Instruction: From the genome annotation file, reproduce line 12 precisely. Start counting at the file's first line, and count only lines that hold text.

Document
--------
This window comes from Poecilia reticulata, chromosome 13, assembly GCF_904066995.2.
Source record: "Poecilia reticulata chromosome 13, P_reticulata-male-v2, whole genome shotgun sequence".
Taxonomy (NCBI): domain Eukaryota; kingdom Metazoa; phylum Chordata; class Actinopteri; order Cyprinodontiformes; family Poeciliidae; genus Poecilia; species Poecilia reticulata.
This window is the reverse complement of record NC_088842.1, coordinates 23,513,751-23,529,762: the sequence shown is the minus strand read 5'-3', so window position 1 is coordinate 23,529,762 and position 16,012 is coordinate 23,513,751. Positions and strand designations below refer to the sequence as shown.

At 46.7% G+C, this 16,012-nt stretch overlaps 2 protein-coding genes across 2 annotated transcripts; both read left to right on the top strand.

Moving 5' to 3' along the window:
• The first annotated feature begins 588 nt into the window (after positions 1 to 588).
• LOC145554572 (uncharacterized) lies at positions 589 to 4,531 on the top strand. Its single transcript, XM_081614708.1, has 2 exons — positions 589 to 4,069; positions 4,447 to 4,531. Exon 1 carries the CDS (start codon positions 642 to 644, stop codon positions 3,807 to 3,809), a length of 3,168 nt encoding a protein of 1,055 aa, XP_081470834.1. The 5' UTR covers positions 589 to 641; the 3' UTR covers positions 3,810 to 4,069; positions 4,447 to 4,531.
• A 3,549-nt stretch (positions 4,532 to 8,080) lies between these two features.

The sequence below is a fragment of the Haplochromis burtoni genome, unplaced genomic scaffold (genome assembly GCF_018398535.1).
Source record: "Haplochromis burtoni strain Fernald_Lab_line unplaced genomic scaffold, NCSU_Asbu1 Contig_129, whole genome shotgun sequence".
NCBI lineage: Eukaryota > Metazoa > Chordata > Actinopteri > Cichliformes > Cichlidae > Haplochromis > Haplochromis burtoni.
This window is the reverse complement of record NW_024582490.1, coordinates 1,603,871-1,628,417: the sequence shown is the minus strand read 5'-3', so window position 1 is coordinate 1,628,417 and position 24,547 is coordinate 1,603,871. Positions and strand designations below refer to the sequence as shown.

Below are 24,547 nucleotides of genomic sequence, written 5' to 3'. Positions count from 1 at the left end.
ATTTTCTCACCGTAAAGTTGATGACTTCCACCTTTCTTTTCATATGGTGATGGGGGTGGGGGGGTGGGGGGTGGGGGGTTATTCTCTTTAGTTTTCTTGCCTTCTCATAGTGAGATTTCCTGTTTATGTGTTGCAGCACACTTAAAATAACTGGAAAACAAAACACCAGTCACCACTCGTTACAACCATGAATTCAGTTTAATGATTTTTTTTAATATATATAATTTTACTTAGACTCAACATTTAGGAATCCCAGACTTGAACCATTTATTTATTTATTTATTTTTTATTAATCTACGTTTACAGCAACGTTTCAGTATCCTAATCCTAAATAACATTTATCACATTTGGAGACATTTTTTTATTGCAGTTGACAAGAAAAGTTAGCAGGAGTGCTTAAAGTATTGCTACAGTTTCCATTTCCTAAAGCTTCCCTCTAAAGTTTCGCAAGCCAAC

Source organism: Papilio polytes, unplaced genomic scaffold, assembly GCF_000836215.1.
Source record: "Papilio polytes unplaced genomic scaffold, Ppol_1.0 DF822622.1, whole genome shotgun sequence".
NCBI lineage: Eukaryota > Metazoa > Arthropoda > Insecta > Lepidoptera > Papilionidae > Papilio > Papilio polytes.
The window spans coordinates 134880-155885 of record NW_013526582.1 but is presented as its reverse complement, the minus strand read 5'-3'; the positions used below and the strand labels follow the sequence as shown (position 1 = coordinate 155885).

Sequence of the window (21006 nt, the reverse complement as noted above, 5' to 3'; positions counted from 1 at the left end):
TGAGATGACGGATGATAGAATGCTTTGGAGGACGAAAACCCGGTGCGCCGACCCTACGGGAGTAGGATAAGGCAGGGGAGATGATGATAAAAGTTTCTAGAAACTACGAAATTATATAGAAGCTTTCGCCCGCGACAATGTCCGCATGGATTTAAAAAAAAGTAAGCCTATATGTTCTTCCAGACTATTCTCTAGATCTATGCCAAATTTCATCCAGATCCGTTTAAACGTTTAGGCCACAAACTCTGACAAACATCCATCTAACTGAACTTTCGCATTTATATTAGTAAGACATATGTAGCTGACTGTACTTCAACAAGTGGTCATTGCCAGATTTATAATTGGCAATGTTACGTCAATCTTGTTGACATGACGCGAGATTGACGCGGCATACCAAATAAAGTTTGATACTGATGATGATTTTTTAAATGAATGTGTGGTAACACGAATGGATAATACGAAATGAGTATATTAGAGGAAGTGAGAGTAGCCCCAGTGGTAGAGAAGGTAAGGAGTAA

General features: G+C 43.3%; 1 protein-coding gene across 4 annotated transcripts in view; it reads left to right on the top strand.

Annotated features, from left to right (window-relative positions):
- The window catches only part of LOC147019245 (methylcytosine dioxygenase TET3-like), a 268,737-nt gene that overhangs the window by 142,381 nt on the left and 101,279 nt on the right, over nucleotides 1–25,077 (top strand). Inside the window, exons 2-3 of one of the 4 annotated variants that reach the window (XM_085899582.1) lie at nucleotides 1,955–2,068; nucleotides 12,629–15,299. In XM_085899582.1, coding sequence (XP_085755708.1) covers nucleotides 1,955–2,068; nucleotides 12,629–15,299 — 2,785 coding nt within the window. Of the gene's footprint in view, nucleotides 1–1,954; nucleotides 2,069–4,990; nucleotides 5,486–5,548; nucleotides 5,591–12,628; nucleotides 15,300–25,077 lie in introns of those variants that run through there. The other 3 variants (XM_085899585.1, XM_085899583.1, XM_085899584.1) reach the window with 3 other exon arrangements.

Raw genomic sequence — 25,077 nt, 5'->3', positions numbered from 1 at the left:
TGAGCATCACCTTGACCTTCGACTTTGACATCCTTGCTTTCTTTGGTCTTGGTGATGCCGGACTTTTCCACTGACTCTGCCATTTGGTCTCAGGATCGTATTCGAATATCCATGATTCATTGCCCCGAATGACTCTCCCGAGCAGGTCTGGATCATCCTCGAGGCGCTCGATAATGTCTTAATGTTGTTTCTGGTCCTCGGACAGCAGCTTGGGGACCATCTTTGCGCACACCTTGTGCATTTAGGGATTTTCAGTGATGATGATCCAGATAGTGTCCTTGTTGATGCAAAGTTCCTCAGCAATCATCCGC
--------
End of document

NCBI lineage: Eukaryota > Metazoa > Chordata > Actinopteri > Cichliformes > Cichlidae > Haplochromis > Haplochromis burtoni.